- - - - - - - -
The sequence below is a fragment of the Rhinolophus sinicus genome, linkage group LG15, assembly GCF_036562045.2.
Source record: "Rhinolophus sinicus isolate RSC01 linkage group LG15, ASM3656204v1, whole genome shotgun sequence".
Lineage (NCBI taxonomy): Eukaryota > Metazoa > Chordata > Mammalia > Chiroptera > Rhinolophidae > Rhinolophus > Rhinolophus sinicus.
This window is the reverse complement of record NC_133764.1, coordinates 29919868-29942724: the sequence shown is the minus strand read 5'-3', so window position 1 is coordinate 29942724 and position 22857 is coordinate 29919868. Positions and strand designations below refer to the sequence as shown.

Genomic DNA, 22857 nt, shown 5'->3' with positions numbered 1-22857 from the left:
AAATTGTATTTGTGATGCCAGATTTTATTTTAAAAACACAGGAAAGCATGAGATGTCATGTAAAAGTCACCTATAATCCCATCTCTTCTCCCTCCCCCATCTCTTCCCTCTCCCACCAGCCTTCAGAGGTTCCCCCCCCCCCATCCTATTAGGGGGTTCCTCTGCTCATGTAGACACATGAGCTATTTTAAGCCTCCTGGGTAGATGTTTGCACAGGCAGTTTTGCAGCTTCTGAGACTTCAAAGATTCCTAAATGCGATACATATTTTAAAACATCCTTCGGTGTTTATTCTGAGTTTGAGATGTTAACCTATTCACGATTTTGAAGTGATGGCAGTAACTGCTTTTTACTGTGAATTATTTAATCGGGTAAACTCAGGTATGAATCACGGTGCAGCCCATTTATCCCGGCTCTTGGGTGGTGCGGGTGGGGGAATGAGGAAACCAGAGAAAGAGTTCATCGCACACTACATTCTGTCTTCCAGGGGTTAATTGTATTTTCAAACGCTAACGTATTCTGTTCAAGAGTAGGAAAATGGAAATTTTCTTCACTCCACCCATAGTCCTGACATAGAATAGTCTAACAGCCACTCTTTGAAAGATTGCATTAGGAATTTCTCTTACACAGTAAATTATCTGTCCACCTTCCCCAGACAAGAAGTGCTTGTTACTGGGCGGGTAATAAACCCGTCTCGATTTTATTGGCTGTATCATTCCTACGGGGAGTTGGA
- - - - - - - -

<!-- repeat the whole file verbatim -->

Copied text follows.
The sequence below is a fragment of the Rhinolophus sinicus genome, linkage group LG15, assembly GCF_036562045.2.
Source record: "Rhinolophus sinicus isolate RSC01 linkage group LG15, ASM3656204v1, whole genome shotgun sequence".
Lineage (NCBI taxonomy): Eukaryota > Metazoa > Chordata > Mammalia > Chiroptera > Rhinolophidae > Rhinolophus > Rhinolophus sinicus.
This window is the reverse complement of record NC_133764.1, coordinates 29919868-29942724: the sequence shown is the minus strand read 5'-3', so window position 1 is coordinate 29942724 and position 22857 is coordinate 29919868. Positions and strand designations below refer to the sequence as shown.

Genomic DNA, 22857 nt, shown 5'->3' with positions numbered 1-22857 from the left:
AAATTGTATTTGTGATGCCAGATTTTATTTTAAAAACACAGGAAAGCATGAGATGTCATGTAAAAGTCACCTATAATCCCATCTCTTCTCCCTCCCCCATCTCTTCCCTCTCCCACCAGCCTTCAGAGGTTCCCCCCCCCCCATCCTATTAGGGGGTTCCTCTGCTCATGTAGACACATGAGCTATTTTAAGCCTCCTGGGTAGATGTTTGCACAGGCAGTTTTGCAGCTTCTGAGACTTCAAAGATTCCTAAATGCGATACATATTTTAAAACATCCTTCGGTGTTTATTCTGAGTTTGAGATGTTAACCTATTCACGATTTTGAAGTGATGGCAGTAACTGCTTTTTACTGTGAATTATTTAATCGGGTAAACTCAGGTATGAATCACGGTGCAGCCCATTTATCCCGGCTCTTGGGTGGTGCGGGTGGGGGAATGAGGAAACCAGAGAAAGAGTTCATCGCACACTACATTCTGTCTTCCAGGGGTTAATTGTATTTTCAAACGCTAACGTATTCTGTTCAAGAGTAGGAAAATGGAAATTTTCTTCACTCCACCCATAGTCCTGACATAGAATAGTCTAACAGCCACTCTTTGAAAGATTGCATTAGGAATTTCTCTTACACAGTAAATTATCTGTCCACCTTCCCCAGACAAGAAGTGCTTGTTACTGGGCGGGTAATAAACCCGTCTCGATTTTATTGGCTGTATCATTCCTACGGGGAGTTGGA